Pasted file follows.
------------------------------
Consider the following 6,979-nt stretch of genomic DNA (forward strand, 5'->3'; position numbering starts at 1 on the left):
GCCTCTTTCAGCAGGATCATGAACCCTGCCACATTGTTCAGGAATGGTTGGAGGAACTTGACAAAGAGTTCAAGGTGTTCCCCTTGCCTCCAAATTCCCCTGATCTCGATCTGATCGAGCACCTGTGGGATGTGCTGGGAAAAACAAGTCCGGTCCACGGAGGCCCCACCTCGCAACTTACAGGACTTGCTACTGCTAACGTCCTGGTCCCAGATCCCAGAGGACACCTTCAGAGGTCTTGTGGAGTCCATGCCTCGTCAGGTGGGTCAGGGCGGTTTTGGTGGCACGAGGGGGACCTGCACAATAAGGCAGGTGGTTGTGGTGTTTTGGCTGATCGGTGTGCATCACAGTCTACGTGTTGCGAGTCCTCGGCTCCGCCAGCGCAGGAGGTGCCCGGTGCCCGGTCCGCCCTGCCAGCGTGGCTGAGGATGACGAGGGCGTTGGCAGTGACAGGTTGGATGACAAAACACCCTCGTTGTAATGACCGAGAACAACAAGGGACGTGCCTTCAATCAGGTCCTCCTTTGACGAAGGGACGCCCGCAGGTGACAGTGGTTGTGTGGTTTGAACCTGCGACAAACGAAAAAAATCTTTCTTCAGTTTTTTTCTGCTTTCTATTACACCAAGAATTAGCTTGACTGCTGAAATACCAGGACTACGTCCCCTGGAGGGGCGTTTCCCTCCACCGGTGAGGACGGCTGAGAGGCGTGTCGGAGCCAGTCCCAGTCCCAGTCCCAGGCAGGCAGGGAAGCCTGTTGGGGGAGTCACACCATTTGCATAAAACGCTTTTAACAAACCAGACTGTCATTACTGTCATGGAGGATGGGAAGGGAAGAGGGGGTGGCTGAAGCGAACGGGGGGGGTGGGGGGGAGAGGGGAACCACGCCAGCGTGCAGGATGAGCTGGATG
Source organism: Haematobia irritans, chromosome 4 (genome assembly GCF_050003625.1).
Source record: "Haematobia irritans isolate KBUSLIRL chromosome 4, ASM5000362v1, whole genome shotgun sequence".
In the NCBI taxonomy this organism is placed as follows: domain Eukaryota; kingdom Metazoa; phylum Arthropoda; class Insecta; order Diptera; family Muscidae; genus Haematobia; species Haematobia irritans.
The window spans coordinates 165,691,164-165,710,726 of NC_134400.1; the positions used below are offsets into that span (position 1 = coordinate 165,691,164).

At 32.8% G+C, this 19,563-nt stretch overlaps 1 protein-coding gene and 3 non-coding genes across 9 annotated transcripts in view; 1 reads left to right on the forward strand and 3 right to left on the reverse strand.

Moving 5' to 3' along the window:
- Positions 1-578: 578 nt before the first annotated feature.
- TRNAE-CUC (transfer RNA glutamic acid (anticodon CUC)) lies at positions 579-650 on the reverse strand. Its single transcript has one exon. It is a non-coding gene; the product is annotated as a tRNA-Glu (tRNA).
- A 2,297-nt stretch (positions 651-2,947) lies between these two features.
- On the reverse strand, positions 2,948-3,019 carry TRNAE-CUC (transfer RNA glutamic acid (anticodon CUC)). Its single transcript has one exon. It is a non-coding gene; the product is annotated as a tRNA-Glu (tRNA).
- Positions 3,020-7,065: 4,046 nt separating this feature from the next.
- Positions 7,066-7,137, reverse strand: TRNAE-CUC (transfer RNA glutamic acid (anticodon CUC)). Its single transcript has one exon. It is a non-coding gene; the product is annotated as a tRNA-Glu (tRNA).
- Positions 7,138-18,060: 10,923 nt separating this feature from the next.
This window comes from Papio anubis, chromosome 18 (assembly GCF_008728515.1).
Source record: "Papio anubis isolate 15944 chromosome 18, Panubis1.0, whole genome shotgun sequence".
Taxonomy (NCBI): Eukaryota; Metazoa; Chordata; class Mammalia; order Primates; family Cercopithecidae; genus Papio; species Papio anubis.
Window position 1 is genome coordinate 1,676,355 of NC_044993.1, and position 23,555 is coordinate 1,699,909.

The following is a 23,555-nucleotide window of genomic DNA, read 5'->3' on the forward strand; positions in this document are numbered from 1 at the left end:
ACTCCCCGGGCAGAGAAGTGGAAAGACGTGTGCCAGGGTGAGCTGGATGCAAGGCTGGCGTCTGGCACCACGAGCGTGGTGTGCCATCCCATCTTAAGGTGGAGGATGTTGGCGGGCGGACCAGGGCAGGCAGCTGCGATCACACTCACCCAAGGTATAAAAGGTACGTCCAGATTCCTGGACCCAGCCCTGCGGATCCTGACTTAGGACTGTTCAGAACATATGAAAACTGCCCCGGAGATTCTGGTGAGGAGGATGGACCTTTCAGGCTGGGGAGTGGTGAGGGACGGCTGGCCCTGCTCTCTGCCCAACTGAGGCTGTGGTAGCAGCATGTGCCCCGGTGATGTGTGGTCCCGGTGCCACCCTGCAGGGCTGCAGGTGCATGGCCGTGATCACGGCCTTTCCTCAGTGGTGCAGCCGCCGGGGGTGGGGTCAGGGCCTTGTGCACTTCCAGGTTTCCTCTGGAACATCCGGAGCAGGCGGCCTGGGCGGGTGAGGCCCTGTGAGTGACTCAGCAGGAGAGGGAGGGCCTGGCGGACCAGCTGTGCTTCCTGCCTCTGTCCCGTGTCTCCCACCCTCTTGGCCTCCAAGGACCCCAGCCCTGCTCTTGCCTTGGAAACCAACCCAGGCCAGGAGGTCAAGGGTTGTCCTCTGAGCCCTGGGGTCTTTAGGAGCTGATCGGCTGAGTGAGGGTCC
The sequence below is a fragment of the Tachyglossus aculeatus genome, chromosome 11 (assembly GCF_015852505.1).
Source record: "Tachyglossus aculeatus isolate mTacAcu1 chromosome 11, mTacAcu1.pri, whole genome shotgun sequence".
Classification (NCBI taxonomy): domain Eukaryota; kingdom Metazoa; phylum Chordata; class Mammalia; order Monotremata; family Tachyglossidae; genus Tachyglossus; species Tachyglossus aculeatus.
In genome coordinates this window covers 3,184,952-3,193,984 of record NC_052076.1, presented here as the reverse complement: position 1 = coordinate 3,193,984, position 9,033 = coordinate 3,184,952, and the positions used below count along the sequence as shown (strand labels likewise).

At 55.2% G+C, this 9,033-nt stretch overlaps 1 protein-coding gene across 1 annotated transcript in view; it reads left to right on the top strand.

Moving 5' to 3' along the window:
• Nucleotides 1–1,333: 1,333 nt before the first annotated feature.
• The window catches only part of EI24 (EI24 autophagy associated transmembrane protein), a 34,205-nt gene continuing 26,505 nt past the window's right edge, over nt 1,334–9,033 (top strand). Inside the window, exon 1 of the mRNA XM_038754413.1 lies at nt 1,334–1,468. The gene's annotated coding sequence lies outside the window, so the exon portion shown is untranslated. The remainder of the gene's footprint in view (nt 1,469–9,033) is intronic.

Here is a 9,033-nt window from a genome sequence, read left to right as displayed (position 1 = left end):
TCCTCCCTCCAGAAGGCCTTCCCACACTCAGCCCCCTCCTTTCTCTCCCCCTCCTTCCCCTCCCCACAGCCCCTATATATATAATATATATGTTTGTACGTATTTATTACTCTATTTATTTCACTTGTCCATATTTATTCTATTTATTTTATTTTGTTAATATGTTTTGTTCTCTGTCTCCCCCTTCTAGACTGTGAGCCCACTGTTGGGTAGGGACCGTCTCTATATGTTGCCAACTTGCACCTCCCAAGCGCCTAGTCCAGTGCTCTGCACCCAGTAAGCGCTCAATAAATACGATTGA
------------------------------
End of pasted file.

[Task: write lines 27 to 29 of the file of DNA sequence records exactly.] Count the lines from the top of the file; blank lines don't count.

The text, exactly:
Moving 5' to 3' along the window:
• Nucleotides 1–1,333: 1,333 nt before the first annotated feature.
• The window catches only part of EI24 (EI24 autophagy associated transmembrane protein), a 34,205-nt gene continuing 26,505 nt past the window's right edge, over nt 1,334–9,033 (top strand). Inside the window, exon 1 of the mRNA XM_038754413.1 lies at nt 1,334–1,468. The gene's annotated coding sequence lies outside the window, so the exon portion shown is untranslated. The remainder of the gene's footprint in view (nt 1,469–9,033) is intronic.